Thomas is also a technical counselor, but when he’s counseling he doesn’t volunteer that he’s a DAR: He doesn’t want builders to be nervous about the final inspection when he’s trying to help them, he says. Proudly five-foot-four, he’s not physically intimidating, and he likes it that way: He’s Bobby, not James or Robert.

Builders are often smiling when the DAR arrives, and Schupp had reason to be confident: Members of his EAA chapter had looked over his RV many times, he says, and a technical counselor had visited after each major stage of construction: empennage, wings, fuselage, and engine. He even ran through his own inspection checklist, examining the airplane from spinner to tail, he says. But there’s always a chance the DAR could catch something the builder missed.

“Any time you have someone looking over your work…you get very protective of it,” Schupp says. But he was counting on Thomas’ fresh eyes to keep him safe when he taxied out to the runway and opened the throttle.

Thomas laid a folder of FAA forms and checklists, all in duplicate, on the table. Meticulous record-keeping helps the DAR protect himself in the event of an accident. “The wing could fall off the airplane, but if it didn’t have a builder’s log, that’s the problem,” Thomas later quipped as he photographed Schupp’s builder’s log. He fanned out photographs of the various stages of construction and took another picture for extra proof.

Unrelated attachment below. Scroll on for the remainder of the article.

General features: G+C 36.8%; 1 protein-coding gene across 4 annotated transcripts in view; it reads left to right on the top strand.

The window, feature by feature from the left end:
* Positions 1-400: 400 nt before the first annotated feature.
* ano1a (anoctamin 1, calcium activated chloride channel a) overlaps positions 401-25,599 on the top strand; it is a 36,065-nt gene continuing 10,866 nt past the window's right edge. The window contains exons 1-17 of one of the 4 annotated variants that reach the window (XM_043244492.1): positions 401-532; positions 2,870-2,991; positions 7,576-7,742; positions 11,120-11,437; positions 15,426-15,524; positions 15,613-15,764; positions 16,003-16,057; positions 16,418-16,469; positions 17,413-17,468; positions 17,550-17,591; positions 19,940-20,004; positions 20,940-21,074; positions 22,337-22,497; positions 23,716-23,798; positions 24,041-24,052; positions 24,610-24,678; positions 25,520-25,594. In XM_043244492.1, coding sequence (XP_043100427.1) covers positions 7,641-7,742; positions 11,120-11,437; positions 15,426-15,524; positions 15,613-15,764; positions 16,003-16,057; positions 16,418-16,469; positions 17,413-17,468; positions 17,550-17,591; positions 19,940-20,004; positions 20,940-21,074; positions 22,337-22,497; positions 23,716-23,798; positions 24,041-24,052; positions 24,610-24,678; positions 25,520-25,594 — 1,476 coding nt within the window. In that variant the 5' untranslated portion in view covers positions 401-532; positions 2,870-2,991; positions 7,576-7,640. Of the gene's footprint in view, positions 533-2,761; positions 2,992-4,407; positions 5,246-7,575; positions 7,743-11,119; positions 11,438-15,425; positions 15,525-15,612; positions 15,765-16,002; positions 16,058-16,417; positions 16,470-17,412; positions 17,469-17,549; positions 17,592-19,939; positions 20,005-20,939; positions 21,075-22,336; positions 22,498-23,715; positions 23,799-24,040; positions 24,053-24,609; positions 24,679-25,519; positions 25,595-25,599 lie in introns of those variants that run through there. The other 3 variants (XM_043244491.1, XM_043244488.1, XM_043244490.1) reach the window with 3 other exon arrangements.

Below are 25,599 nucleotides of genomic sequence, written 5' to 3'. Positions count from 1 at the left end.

The FAA provides a list of minimum requirements for an inspection, but each DAR has an area of special concern. Thomas’ is fuel flow. He won’t even look at an airplane until he has the flow data. (He’s not alone in his attention to the fuel system: Frank Sperandeo, an Arkansas-based DAR, says he makes his clients flush the system five times before he inspects it.)

Lying on his back on the concrete, New Balance sneakers jutting out from under the fuselage, Thomas checked the throttle linkage as Schupp opened and closed the throttle from the cockpit. Mixture, throttle, carburetor were all in working order, but Thomas suggested Schupp add a transmission screen to keep insects from crawling in. “Bugs have put more than a few people in the ground,” he says. If spiders crawl in and keep gas from making it to the engine, you’ll have just enough in the fuel lines to get 150 feet off the ground, he says—too high to have much runway left, too low to turn back.